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Here you can find Book reviews, lectures, public information about Latimer people, blogs and 'Newsflashes' - snippets of information about Latimer things.

Ethical Investment

What is an ‘ethical investment’? A year or two ago when the financial crisis was just breaking, I heard of an Investment manager asking his clients whether they were willing to invest in a fund consisting of “distressed assets”. But I am told that that sounds much more un-ethical than it apparently is: remove the image of hand-wringing families standing outside locked homes while bailiffs hard-heartedly chalk auction values on their possessions. The dispossessed are faceless corporations; the ‘distress’ a technical term for items for which there is not a ready market – items which have been ‘heavily discounted’, in a bid to achieve short-term liquidity.

Read more: Ethical Investment

CEN 'England on Sunday'

CEN online header



Late in 2010 the Latimer Trust was asked to contribute regularly to the CEN's column, 'England on Sunday'.  Not all of our articles seem to have made it onto their web site, but they can be read in our blogs.  Some of our members have also written on behalf of other organisations; links to these pages follow below:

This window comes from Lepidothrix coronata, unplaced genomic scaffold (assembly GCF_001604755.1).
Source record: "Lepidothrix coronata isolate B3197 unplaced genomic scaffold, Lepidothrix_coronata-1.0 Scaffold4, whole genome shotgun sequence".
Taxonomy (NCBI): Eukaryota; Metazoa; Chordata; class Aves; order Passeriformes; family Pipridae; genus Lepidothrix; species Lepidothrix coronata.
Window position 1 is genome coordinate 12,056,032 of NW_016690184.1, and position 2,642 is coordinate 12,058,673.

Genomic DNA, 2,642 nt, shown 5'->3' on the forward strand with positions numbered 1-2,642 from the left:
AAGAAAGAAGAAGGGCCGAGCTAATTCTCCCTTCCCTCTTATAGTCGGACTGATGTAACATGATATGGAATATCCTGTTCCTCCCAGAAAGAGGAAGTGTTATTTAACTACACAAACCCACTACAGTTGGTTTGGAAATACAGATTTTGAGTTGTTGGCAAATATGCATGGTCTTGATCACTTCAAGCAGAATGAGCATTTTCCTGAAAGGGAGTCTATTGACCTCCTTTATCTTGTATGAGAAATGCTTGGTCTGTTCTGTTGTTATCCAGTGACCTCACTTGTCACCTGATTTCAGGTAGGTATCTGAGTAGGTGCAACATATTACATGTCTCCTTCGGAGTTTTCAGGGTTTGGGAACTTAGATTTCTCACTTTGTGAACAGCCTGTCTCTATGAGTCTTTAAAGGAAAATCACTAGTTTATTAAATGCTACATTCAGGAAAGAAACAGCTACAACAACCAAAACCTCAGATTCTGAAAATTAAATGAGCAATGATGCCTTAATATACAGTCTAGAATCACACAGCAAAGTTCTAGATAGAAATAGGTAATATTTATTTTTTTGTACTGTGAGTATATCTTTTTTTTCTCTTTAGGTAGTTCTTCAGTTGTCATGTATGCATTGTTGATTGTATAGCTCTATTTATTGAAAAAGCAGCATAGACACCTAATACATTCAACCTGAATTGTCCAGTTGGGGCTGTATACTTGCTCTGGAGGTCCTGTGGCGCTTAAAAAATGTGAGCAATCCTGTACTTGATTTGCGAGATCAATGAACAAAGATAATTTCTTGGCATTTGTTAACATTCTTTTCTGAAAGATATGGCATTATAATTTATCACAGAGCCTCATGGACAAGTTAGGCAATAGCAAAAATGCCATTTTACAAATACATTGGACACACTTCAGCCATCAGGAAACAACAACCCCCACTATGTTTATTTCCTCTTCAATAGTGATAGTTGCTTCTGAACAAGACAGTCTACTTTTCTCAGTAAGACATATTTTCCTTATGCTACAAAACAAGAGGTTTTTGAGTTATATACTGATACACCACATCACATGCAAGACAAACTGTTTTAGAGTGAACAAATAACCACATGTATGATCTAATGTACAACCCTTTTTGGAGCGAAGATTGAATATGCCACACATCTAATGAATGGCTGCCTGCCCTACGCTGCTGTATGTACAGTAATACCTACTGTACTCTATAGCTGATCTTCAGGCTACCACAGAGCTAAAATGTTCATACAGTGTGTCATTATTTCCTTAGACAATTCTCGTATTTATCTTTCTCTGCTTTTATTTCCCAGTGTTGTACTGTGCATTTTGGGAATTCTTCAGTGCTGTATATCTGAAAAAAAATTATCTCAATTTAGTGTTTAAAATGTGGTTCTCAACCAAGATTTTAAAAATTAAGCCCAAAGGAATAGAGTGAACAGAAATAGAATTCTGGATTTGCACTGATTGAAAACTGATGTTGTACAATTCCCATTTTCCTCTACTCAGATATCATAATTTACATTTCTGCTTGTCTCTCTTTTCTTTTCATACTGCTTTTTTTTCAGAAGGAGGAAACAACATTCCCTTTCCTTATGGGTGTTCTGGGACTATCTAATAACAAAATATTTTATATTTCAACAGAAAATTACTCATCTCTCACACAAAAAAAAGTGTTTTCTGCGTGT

Gerald Bray  24/06/2011 Scripture and the ministry of women 
Mark Burkill


Exclusion and women bishops – Augustine’s warning

“Won’t we ever be more than colleagues?”

Most people find one or two words profoundly irritating. For some, it’s Americanisms like sticktoitiveness (which I rather like). For others, misunderstood terms like ‘literally’ peppering a person’s every sentence, literally drive them up the wall.

Read more: “Won’t we ever be more than colleagues?”

Lay Presidency: Time for Change

Lay Presidency Grove WorshipIn recent generations almost every area of the Church of England’s worshipping life has been opened up to lay leadership. But one domain remains the exclusive privilege of the clergy – presiding at Holy Communion. Our canon law insists: ‘No person shall consecrate and administer the holy sacrament of the Lord’s Supper unless he shall have been ordained priest by episcopal ordination’ (Canon B12). In previous centuries this restriction made good sense, in the days when church leadership was a one-man-band. But in today’s Church of England, where theologically-trained and authorized lay leaders are given considerable responsibility for Bible teaching and public worship, to forbid them from leading the eucharistic prayer is inconsistent and incoherent. It is time for change. This old and restrictive canon has long since outlived its purpose.

Read more: Lay Presidency: Time for Change

Reading the Past

When reading church history books, it is striking how much church history depends upon reading. Early in his life Cranmer read Luther’s writings and noted the heresies in the margins. Later, he returned to the same volumes and underlined his agreements. In 1562 Bishop John Jewel published a bestselling defence of the Elizabethan Church of England. It was, as he wrote to Peter Martyr, ‘an Apology for the change of religion among us, and our departure from the church of Rome’.

Read more: Reading the Past

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